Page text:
Besides express consent, Latin American countries tend to have similarities when it comes to audits, sanctions and security requirements.
“We also see some similarities to what companies deal with these days in terms of the U.S. and all the different state data privacy regimes, particularly around security breaches,” DelNero said. There are 46 different breach laws in the U.S., and Latin American regulations around breach notification requirements are similarly disparate and can be very exacting, he said. For example, some countries require notification of a breach to the data protection authority within five days of its occurrence—not discovery.
“If you have breach, you will have to look at each law to see the requirements in each jurisdiction,” DelNero warned.
When it comes to data transfers, interested parties may find themselves in a pickle. Strict prohibitions are based on the EU directive’s rules on adequacy. However, Latin American data transfers are difficult to administer as they often require express consent from the data subject. Such is true in Costa Rica, for example.
“In Latin America, theoretically you can’t transfer data now from Costa Rica to Colombia to Peru,” DelNero said. “There have not yet been many adequacy decisions even made by regulators since these are new laws. We still don’t yet know how that’s all going to play out, but, there is not yet any kind of U.S.-Costa Rica Safe Harbor.”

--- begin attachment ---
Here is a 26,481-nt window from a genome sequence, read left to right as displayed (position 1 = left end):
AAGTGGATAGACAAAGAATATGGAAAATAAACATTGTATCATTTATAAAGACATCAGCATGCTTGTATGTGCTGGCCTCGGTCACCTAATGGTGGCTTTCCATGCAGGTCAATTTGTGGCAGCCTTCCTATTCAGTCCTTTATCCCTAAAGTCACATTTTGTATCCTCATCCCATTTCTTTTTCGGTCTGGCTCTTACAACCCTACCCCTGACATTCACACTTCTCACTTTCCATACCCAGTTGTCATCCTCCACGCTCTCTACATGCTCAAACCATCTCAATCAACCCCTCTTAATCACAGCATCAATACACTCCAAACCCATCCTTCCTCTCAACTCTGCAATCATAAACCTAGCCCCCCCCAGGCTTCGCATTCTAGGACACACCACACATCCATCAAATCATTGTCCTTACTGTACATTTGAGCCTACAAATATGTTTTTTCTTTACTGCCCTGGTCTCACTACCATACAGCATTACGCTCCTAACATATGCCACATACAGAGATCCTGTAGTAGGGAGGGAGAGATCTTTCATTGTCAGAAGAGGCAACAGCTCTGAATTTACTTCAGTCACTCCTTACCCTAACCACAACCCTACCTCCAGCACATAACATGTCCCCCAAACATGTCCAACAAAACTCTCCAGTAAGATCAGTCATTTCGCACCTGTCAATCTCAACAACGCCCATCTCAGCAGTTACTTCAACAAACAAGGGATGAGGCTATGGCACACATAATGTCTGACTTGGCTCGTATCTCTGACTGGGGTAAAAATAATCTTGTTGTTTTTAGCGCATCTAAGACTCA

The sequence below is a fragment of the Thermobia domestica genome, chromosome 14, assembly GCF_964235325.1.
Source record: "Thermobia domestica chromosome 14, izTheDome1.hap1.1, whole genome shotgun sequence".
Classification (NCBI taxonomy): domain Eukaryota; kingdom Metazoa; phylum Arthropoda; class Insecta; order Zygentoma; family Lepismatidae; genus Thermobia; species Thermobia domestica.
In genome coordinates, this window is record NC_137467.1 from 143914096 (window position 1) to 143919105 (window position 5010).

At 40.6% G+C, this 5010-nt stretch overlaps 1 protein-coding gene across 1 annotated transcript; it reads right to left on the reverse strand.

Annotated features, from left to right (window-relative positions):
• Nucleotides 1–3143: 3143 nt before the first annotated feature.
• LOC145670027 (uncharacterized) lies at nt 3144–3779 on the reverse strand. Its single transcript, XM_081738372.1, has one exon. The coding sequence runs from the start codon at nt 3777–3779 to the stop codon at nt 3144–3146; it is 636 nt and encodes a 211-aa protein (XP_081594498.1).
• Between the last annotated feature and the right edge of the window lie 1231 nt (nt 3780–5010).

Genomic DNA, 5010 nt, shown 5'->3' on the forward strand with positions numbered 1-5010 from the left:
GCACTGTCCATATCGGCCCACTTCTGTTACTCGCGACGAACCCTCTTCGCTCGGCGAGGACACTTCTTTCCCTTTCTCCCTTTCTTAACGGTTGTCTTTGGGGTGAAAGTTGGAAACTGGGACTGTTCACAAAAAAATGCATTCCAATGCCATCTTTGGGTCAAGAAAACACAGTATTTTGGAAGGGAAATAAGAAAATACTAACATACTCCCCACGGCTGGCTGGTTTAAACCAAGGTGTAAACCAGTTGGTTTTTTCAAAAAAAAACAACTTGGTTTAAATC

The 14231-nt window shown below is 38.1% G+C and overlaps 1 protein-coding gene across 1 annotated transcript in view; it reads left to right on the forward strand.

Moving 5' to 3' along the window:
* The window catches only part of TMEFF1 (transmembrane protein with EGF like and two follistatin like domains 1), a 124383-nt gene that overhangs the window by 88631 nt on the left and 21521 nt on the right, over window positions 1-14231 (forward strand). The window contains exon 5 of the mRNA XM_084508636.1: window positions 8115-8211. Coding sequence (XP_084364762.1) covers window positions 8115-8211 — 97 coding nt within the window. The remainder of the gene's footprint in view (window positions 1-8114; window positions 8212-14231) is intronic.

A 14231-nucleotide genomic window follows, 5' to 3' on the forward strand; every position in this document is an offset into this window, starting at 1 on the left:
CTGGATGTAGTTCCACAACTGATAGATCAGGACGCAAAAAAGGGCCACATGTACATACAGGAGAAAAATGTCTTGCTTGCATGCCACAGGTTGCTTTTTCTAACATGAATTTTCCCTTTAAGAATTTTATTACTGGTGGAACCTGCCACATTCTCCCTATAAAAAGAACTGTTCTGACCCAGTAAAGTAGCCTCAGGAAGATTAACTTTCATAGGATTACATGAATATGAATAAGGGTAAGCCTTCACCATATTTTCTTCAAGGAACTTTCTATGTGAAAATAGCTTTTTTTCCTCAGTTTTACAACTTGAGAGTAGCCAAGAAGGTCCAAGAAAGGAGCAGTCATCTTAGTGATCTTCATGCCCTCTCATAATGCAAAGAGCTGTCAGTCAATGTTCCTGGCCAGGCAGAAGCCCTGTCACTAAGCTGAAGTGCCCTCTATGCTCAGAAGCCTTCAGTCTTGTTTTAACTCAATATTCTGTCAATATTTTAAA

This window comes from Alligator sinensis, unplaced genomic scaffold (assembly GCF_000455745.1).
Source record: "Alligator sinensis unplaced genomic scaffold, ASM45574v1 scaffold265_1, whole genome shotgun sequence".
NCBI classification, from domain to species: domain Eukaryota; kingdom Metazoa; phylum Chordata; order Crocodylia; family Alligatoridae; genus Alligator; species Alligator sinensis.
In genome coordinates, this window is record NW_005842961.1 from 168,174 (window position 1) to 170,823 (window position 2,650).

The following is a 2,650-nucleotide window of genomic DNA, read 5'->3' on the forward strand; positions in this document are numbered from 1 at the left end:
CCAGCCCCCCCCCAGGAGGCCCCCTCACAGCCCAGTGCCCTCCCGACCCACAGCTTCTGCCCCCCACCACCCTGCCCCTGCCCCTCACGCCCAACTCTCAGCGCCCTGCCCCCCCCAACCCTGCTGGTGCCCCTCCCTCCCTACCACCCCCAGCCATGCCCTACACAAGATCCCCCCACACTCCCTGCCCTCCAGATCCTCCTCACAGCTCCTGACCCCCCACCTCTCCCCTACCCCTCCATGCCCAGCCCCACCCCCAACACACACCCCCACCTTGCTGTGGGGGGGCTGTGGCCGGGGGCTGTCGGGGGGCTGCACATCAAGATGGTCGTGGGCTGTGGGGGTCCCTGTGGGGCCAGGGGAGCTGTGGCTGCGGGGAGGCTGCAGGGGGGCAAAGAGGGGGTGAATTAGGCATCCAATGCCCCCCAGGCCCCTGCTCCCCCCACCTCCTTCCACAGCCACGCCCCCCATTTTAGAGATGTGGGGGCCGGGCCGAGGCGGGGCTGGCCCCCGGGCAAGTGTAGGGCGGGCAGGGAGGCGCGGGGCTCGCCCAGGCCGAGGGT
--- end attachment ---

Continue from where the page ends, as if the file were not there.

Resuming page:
How this will play out in practice remains to be seen, DelNero said.
Looking Ahead to Brazil
Brazil currently has 78.5 million Internet users who spend an average of 47 hours per month online, according to Ibope Nielsen. Its growth has it mentioned in the same sentences as India and China.
Its constitution revolves around such primary rights as the protection of intimacy and private life as well as the inviolability of mail, phone and telecommunication data. It also contains a provision on habeas data, the remedy to seek access to personal data held by the government.
The draft bill on data protection and privacy was opened to public consultation in 2011. It received 700 submissions and largely leans toward the EU model on data protection. It calls for express and informed consent—in writing or otherwise—in order to process data. However, exceptions are permitted for contractual or pre-contractual purposes; to fulfill a legal obligation; where public records are involved; to protect public health and safety, or where necessary for defense or to assert a right in court.
The bill includes provisions for access to data and correction rights within five days’ time.
While the law’s introduction is an important step in terms transparency and consistency around consent rules, it has some problems, DelNero said in giving her opinion, including that it overregulates consent.
The government should perhaps restrict such consent requirements to only sensitive data, she proposed, “because it is not only complicated and costly for the company obtaining consent, but from a consumer perspective, receiving too many requests may make the mechanism meaningless.”
The law would also see companies fined up to 20 percent of their annual turnover, which DelNero says may be disproportionate and may dissuade companies from exporting services to Brazil.
While Brazil’s law isn’t expected to pass any time soon, DelNero predicted we would see something passed within five years’ time.
Editor’s Note: For more on this topic, purchase the audio of this web conference. The next IAPP web conference, “Employee Social Media Accounts—Financial Regulators Want Access,” will be broadcast on Friday, June 7, from 1 to 2:30 p.m. EDT.